What should we make of the fact that Bradley Manning has become Chelsea, that Glenn Greenwald is gay, that David Miranda loves a man enough to submit to the harassment incurred by his partner’s work, that Greenwald’s detractors sought to tarnish him by association with—of all things—a porn company? Possibly nothing generalisable, except that gender is doing work here.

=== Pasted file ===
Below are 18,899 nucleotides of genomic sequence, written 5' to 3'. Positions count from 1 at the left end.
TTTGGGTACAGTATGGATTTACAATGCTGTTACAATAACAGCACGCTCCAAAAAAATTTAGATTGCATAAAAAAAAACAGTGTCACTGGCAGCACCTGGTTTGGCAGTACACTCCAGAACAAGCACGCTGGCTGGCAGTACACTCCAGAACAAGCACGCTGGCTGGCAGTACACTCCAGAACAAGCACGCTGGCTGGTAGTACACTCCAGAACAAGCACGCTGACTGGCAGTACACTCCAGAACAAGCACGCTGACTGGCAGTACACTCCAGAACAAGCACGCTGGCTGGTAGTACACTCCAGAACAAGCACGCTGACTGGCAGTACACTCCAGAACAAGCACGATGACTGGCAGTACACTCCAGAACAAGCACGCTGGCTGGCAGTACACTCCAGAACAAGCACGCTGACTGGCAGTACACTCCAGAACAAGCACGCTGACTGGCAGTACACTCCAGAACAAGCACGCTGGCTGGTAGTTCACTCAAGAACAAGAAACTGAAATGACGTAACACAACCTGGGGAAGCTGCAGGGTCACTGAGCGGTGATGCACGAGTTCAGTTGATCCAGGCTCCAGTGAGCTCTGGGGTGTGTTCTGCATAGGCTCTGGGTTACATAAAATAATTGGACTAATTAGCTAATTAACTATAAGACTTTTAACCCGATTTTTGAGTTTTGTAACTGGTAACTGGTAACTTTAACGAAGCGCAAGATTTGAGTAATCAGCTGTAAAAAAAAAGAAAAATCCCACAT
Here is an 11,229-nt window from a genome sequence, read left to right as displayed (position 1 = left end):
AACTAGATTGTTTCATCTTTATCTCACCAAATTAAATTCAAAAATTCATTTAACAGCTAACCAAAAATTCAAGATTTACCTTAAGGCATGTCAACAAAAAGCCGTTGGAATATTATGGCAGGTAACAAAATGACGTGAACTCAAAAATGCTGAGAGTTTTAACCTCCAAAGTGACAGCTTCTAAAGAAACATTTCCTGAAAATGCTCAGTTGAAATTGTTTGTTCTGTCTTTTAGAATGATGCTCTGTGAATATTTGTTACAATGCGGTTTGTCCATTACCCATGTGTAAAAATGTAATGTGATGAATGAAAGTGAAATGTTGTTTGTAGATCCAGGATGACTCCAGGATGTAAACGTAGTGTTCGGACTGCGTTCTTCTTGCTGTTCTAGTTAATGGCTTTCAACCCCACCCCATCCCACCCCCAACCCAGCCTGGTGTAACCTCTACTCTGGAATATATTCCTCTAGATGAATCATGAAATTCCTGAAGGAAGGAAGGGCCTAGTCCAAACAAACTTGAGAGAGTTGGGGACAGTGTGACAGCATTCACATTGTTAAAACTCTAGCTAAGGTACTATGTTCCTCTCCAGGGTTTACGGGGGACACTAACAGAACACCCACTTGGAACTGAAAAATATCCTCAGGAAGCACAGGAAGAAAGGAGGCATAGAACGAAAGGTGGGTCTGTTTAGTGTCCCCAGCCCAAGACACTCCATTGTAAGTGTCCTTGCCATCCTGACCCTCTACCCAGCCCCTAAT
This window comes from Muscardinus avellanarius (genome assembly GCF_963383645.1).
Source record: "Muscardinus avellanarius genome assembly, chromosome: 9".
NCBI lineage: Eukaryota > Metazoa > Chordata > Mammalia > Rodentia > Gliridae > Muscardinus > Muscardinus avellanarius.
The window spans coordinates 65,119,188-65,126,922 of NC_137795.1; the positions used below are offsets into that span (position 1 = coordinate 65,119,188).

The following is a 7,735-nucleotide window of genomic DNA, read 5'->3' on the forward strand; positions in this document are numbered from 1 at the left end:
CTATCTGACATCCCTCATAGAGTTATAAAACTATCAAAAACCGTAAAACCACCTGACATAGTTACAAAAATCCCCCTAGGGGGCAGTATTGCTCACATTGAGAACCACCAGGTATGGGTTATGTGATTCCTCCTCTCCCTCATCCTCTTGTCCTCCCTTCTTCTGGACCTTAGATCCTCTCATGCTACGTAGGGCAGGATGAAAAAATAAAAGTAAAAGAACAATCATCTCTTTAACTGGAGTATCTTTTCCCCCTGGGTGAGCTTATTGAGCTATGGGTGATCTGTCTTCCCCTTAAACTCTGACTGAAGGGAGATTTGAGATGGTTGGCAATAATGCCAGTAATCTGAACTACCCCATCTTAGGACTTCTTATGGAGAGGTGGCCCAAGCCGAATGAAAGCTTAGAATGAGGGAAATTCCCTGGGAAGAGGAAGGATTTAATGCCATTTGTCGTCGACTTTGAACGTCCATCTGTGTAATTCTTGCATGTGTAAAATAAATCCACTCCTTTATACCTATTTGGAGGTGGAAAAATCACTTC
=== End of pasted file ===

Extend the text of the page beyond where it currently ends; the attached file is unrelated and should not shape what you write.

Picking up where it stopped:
There has been no shortage of voices denying a straightforward connection between sexual orientation, gender identity, and patriotism. (Part of the reason I feel compelled to write about this is that there isn’t one.) San Francisco Pride Board notoriously repudiated Manning’s election as a Grand Marshall in the 2013 Pride in that city, declaring: ‘even the hint of support for actions which placed in harms [sic] way the lives of our men and women in uniform—and countless others, military and civilian alike—will not be tolerated by the leadership of San Francisco Pride.’ That statement has not been retracted, notwithstanding its now patent inaccuracy in light of the prosecution’s inability to cite any evidence that Manning’s leaks led to any deaths and the court’s decision finding her not guilty of the charge of ‘aiding the enemy’. Kristin (formerly Chris) Beck, ex-US Navy Seal who recently announced her gender transition, has been harsher in her condemnation of Manning: ‘For this person, whether male or female to use gender identity to act “BADLY” is a slap in the face to me and everyone who does not fit the “Binary Gender Norm.” It is not an excuse for anything illegal or unjust.’ Pablo K is right to point out the dangers of the temptation, for those who see a link between sex/gender and truth-telling, to make the reverse move—’to relegate Beck to a minority report, and so to re-inscribe the hierarchy of authenticity, this time with Manning as the actual face of resistance, and Beck the mere puppet of militarism’—while pointing out, also, that the gap between these contrasting appropriations is constitutive of the space of contemporary politics. So let’s talk politics.